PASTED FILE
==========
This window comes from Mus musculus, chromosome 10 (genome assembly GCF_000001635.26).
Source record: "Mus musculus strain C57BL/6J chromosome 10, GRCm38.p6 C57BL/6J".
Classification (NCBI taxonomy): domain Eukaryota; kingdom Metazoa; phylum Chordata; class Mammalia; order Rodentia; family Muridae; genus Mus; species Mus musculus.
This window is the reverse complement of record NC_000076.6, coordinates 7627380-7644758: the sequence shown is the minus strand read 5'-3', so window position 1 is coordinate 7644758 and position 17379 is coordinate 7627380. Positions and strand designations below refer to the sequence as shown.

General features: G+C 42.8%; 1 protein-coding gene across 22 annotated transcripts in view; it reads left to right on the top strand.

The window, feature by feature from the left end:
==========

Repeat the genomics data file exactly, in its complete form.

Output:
This window comes from Mus musculus, chromosome 10 (genome assembly GCF_000001635.26).
Source record: "Mus musculus strain C57BL/6J chromosome 10, GRCm38.p6 C57BL/6J".
Classification (NCBI taxonomy): domain Eukaryota; kingdom Metazoa; phylum Chordata; class Mammalia; order Rodentia; family Muridae; genus Mus; species Mus musculus.
This window is the reverse complement of record NC_000076.6, coordinates 7627380-7644758: the sequence shown is the minus strand read 5'-3', so window position 1 is coordinate 7644758 and position 17379 is coordinate 7627380. Positions and strand designations below refer to the sequence as shown.

General features: G+C 42.8%; 1 protein-coding gene across 22 annotated transcripts in view; it reads left to right on the top strand.

The window, feature by feature from the left end: